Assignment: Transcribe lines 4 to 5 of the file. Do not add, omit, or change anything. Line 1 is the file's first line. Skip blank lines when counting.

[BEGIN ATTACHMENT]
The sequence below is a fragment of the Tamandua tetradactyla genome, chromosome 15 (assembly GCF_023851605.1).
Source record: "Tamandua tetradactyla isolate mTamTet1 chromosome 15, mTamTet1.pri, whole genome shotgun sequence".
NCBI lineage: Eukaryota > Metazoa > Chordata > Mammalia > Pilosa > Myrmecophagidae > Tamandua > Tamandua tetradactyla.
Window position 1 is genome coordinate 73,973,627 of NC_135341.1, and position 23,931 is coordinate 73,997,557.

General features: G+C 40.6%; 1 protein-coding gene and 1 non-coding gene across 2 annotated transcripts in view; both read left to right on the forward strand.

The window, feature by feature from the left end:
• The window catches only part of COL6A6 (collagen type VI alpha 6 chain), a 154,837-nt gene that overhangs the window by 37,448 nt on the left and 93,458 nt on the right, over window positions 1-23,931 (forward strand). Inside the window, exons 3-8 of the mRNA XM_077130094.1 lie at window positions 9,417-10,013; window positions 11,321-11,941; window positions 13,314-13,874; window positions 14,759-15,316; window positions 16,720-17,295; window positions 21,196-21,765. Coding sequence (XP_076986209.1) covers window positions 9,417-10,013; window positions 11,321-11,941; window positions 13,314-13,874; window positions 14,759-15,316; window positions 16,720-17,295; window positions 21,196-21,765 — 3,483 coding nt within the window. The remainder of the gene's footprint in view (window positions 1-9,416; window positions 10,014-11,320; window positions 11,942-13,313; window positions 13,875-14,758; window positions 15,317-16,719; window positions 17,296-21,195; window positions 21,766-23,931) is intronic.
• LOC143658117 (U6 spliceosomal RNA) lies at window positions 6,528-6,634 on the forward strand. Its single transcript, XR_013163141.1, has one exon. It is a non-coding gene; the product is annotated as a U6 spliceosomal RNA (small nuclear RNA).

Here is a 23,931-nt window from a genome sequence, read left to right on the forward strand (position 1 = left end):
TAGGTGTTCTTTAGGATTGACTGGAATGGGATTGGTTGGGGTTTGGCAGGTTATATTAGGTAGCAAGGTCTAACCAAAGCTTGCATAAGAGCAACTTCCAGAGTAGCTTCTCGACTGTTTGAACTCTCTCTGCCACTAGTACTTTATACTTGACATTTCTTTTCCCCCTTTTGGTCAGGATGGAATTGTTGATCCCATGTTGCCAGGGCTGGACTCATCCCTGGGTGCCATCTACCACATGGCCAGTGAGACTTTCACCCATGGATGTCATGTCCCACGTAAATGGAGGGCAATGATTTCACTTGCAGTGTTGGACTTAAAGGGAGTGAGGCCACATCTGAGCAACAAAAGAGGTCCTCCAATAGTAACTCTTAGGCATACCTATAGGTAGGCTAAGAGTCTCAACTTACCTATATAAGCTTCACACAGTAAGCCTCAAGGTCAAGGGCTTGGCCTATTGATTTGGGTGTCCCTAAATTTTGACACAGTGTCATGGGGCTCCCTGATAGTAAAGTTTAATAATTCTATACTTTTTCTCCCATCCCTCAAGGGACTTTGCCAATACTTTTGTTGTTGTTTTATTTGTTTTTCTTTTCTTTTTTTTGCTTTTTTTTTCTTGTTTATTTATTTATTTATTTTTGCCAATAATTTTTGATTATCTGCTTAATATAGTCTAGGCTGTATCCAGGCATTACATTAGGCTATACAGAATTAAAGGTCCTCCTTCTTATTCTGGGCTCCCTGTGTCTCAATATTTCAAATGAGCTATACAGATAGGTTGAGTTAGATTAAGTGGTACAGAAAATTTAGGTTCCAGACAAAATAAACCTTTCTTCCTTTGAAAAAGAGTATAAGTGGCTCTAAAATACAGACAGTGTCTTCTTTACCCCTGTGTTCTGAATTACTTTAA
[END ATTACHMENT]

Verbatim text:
Window position 1 is genome coordinate 73,973,627 of NC_135341.1, and position 23,931 is coordinate 73,997,557.

General features: G+C 40.6%; 1 protein-coding gene and 1 non-coding gene across 2 annotated transcripts in view; both read left to right on the forward strand.